What Part of Our Brain Makes Us Human?

Brian Christian’s book The Most Human Human,_ newly out in paperback, tells the story of how the author, “a young poet with degrees in computer science and philosophy,” set out to win the “Most Human Human” prize in a Turing test weighing natural against artificial intelligence. Along the way, as he prepares to prove to a panel of judges (via an anonymous teletype interface) that he is not a machine, the book provides a sharply reasoned investigation into the nature of thinking. Are we setting ourselves up for failure by competing with machines in their analytical, logical areas of prowess rather than nurturing our own human strengths?_

The Turing test attempts to discern whether computers are, to put it most simply, “like us” or “unlike us”: humans have always been preoccupied with their place among the rest of creation. The development of the computer in the twentieth century may represent the first time that this place has changed.

The story of the Turing test, of the speculation and enthusiasm and unease over artificial intelligence in general, is, then, the story of our speculation and enthusiasm and unease over ourselves. What are our abilities? What are we good at? What makes us special? A look at the history of computing technology, then, is only half of the picture. The other half is the history of mankind’s thoughts about itself.

[. . .]

Hemispheric Chauvinism: Computer and Creature

“The entire history of neurology and neuropsychology can be seen as a history of the investigation of the left hemisphere,” says neurologist Oliver Sacks.

One important reason for the neglect of the right, or “minor,” hemisphere, as it has always been called, is that while it is easy to demonstrate the effects of variously located lesions on the left side, the corresponding syndromes of the right hemisphere are much less distinct. It was presumed, usually contemptuously, to be more “primitive” than the left, the latter being seen as the unique flower of human evolution. And in a sense this is correct: the left hemisphere is more sophisticated and specialised, a very late outgrowth of the primate, and especially the hominid, brain. On the other hand, it is the right hemisphere which controls the crucial powers of recognising reality which every living creature must have in order to survive.

The left hemisphere, like a computer tacked onto the basic creatural brain, is designed for programs and schematics; and classical neurology was more concerned with schematics than with reality, so that when, at last, some of the right-hemisphere syndromes emerged, they were considered bizarre.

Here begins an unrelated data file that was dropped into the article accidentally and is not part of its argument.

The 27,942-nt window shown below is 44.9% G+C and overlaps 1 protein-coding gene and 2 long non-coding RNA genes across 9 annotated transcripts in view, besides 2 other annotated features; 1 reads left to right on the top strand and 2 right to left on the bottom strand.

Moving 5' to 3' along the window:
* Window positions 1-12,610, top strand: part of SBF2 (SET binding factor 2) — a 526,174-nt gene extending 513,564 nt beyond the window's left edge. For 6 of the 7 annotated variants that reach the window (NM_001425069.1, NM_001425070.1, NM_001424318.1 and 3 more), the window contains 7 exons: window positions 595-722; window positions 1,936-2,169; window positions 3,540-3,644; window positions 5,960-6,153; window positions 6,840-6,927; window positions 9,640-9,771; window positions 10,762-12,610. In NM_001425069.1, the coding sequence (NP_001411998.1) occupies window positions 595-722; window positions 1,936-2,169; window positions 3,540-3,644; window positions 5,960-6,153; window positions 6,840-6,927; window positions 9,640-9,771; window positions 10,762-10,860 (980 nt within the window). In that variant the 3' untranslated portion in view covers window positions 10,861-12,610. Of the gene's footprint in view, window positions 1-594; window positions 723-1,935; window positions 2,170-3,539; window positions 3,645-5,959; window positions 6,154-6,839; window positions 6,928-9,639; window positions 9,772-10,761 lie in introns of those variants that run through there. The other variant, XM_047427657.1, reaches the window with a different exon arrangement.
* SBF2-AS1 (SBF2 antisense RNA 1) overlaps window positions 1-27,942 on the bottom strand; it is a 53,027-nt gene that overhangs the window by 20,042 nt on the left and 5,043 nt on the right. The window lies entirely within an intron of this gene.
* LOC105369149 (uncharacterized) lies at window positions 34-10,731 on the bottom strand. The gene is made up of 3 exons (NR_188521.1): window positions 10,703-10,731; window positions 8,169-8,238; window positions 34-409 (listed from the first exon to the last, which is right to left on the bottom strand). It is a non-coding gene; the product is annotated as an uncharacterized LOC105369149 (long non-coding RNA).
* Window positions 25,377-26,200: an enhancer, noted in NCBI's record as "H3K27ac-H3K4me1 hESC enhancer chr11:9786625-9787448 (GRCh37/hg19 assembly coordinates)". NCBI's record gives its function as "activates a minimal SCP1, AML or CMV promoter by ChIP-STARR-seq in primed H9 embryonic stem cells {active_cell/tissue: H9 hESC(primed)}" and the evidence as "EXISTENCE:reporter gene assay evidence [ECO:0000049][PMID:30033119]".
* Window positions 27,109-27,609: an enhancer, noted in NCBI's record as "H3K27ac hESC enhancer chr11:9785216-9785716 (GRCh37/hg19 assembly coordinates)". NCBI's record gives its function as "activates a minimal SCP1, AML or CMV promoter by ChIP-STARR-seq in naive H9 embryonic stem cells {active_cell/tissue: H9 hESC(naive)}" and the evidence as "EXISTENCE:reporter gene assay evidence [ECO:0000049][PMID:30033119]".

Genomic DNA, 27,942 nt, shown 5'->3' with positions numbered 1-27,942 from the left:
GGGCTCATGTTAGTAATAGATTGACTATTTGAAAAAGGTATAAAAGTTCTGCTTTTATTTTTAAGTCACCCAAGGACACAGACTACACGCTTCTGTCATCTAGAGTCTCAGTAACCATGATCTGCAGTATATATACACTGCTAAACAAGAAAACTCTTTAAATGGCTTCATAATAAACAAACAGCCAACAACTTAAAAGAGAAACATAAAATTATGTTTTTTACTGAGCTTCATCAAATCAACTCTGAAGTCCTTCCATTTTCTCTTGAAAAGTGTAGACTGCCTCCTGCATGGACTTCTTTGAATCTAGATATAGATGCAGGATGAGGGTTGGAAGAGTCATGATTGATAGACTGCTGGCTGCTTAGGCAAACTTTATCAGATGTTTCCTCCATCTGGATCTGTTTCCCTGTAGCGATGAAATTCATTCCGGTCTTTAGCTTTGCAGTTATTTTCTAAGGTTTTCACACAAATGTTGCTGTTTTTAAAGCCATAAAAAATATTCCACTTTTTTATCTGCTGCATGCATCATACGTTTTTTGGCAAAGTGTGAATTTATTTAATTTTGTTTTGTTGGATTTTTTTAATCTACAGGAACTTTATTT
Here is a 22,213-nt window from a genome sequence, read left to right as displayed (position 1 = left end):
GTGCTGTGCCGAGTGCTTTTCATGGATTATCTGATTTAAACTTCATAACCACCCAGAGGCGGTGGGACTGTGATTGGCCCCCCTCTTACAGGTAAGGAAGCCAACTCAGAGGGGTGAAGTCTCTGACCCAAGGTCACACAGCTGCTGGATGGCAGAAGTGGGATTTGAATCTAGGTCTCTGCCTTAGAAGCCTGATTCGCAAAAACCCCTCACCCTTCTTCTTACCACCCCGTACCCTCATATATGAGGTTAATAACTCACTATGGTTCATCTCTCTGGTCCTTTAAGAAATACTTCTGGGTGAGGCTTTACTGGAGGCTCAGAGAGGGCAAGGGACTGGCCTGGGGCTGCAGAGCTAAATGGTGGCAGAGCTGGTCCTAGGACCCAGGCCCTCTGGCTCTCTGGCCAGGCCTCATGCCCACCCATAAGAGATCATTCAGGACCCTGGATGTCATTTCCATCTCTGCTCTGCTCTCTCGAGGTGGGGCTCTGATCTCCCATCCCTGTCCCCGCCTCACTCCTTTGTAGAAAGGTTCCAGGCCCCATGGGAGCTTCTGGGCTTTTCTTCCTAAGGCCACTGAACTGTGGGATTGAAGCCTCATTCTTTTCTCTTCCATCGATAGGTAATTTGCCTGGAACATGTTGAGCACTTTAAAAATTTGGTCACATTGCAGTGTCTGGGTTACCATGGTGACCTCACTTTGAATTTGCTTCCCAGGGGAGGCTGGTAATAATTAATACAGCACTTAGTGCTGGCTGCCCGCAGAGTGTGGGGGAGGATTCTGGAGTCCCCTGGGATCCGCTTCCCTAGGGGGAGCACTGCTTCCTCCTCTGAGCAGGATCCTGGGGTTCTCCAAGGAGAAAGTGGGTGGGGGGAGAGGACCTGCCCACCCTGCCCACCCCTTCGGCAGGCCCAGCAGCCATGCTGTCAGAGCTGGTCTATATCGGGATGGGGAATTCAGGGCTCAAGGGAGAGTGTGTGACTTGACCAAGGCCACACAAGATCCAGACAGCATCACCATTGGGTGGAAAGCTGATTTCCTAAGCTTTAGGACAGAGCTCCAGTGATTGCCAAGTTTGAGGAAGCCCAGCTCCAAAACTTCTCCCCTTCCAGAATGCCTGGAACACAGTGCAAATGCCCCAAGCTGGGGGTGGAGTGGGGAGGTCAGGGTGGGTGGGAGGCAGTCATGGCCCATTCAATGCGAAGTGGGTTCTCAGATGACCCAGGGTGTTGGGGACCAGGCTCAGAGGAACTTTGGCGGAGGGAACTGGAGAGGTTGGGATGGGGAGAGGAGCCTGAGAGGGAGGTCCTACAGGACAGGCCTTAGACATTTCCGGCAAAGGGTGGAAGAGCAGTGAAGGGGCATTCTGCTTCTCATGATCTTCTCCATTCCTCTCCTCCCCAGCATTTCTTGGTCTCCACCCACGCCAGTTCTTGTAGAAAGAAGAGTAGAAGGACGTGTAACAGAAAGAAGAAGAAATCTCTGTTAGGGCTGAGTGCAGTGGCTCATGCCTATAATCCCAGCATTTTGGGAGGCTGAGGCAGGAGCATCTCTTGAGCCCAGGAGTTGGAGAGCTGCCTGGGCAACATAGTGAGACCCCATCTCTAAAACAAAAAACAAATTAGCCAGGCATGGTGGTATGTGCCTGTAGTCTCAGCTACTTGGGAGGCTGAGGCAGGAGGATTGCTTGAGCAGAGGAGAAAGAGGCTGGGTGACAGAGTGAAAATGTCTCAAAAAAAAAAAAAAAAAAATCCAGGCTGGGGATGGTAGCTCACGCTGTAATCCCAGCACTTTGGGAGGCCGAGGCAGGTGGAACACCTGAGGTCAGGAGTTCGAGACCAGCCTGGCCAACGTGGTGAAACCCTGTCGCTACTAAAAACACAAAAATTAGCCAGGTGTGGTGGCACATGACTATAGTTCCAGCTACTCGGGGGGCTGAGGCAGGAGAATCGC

The neurologist V. S. Ramachandran echoes this sentiment:

The left hemisphere is specialized not only for the actual production of speech sounds but also for the imposition of syntactic structure on speech and for much of what is called semantics–comprehension of meaning. The right hemisphere, on the other hand, doesn’t govern spoken words but seems to be concerned with more subtle aspects of language such as nuances of metaphor, allegory and ambiguity–skills that are inadequately emphasized in our elementary schools but that are vital for the advance of civilizations through poetry, myth and drama. We tend to call the left hemisphere the major or “dominant” hemisphere because it, like a chauvinist, does all the talking (and maybe much of the internal thinking as well), claiming to be the repository of humanity’s highest attribute, language.

“Unfortunately,” he explains, “the mute right hemisphere can do nothing to protest.”

Slightly to One Side

This odd focus on, and “dominance” of, the left hemisphere, says arts and education expert (and knight) Sir Ken Robinson, is evident in the hierarchy of subjects within virtually all of the world’s education systems:

At the top are mathematics and languages, then the humanities, and the bottom are the arts. Everywhere on Earth. And in pretty much every system too, there’s a hierarchy within the arts. Art and music are normally given a higher status in schools than drama and dance. There isn’t an education system on the planet that teaches dance every day to children the way we teach them mathematics. Why? Why not? I think this is rather important. I think math is very important, but so is dance. Children dance all the time if they’re allowed to; we all do. We all have bodies, don’t we? Did I miss a meeting? Truthfully, what happens is, as children grow up, we start to educate them progressively from the waist up. And then we focus on their heads. And slightly to one side.

That side, of course, being the left.

The American school system “promotes a catastrophically narrow idea of intelligence and ability,” says Robinson. If the left hemisphere, as Sacks puts it, is “like a computer tacked onto the basic creatural brain,” then by identifying ourselves with the goings-on of the left hemisphere, by priding ourselves on it and “locating” ourselves in it, we start to regard ourselves, in a manner of speaking, as computers. By better educating the left hemisphere and better valuing and rewarding and nurturing its abilities, we’ve actually started becoming computers.

[. . .]

Centering Ourselves

We are computer tacked onto creature, as Sacks puts it. And the point isn’t to denigrate one, or the other, any more than a catamaran ought to become a canoe. The point isn’t that we’re half lifted out of beastliness by reason and can try to get even further through force of will. The tension is the point. Or, perhaps to put it better, the collaboration, the dialogue, the duet.

The word games Scattergories and Boggle are played differently but scored the same way. Players, each with a list of words they’ve come up with, compare lists and cross off every word that appears on more than one list. The player with the most words remaining on her sheet wins. I’ve always fancied this a rather cruel way of keeping score. Imagine a player who comes up with four words, and each of her four opponents only comes up with one of them. The round is a draw, but it hardly feels like one . . . As the line of human uniqueness pulls back ever more, we put the eggs of our identity into fewer and fewer baskets; then the computer comes along and takes that final basket, crosses off that final word. And we realize that uniqueness, per se, never had anything to do with it. The ramparts we built to keep other species and other mechanisms out also kept us in. In breaking down that last door, computers have let us out. And back into the light.